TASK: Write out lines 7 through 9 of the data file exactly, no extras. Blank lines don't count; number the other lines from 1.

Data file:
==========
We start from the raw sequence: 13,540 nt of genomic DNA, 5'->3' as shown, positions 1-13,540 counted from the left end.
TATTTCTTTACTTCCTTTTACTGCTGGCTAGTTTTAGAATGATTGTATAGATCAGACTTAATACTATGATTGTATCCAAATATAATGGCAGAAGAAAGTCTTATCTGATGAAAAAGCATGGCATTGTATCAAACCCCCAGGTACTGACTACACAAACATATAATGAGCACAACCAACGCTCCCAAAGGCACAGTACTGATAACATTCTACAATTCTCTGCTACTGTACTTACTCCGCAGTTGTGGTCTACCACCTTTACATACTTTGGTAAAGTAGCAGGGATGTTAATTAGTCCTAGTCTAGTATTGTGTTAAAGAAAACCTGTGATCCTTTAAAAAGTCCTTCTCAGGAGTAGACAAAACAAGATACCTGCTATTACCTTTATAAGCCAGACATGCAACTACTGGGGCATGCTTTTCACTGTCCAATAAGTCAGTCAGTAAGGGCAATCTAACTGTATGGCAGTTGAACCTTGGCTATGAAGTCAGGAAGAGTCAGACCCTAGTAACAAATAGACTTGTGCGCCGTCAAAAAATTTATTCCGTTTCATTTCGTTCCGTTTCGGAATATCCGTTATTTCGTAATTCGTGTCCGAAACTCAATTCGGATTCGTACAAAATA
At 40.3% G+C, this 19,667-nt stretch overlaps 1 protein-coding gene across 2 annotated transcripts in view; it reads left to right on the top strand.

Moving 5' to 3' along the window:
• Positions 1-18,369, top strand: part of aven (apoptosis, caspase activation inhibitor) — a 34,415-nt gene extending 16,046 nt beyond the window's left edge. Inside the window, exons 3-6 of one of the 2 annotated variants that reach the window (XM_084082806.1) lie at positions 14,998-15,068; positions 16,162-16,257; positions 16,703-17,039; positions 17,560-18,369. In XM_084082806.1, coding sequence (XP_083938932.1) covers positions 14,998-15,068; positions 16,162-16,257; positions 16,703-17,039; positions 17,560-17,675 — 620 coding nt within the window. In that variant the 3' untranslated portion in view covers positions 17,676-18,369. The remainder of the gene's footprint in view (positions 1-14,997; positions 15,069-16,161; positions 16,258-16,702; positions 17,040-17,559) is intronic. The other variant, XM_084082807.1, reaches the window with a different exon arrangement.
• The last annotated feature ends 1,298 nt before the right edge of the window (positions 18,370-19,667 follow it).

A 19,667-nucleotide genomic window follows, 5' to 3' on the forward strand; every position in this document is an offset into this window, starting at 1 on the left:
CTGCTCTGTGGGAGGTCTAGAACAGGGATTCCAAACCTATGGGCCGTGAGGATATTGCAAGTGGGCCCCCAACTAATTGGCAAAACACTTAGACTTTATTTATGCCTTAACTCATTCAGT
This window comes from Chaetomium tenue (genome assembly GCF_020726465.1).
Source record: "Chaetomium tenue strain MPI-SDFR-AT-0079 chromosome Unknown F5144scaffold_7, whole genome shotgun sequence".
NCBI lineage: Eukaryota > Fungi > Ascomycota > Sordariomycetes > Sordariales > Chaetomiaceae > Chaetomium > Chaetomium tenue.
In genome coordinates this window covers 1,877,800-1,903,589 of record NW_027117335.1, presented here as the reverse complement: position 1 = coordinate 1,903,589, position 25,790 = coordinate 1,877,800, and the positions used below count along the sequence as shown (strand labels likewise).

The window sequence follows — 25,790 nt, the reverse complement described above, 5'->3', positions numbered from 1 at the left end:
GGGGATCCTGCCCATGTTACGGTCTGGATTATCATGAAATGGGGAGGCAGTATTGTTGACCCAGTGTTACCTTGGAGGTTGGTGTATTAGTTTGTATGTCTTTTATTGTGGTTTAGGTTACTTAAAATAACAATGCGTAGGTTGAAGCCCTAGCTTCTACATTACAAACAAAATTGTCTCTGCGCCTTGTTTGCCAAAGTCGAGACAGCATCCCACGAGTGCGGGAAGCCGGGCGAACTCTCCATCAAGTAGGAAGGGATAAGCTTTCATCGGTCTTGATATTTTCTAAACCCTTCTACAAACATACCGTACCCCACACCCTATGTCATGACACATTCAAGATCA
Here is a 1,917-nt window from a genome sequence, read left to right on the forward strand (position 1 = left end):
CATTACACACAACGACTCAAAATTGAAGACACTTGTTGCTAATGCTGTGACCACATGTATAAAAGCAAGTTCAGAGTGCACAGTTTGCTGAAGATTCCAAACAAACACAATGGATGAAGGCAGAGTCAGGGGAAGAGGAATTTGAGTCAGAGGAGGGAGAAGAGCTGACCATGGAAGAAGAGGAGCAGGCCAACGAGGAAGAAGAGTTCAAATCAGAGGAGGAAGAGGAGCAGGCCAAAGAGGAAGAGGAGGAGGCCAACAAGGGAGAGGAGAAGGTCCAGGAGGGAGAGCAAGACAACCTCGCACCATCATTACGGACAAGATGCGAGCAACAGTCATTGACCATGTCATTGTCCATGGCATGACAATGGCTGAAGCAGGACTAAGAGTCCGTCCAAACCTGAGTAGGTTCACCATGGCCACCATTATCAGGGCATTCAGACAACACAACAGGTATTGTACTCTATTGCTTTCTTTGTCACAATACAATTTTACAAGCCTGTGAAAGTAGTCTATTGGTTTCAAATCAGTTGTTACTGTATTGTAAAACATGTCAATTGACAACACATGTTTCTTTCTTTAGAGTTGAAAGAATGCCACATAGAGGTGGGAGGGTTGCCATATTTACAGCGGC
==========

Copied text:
A 19,667-nucleotide genomic window follows, 5' to 3' on the forward strand; every position in this document is an offset into this window, starting at 1 on the left:
CTGCTCTGTGGGAGGTCTAGAACAGGGATTCCAAACCTATGGGCCGTGAGGATATTGCAAGTGGGCCCCCAACTAATTGGCAAAACACTTAGACTTTATTTATGCCTTAACTCATTCAGT
This window comes from Chaetomium tenue (genome assembly GCF_020726465.1).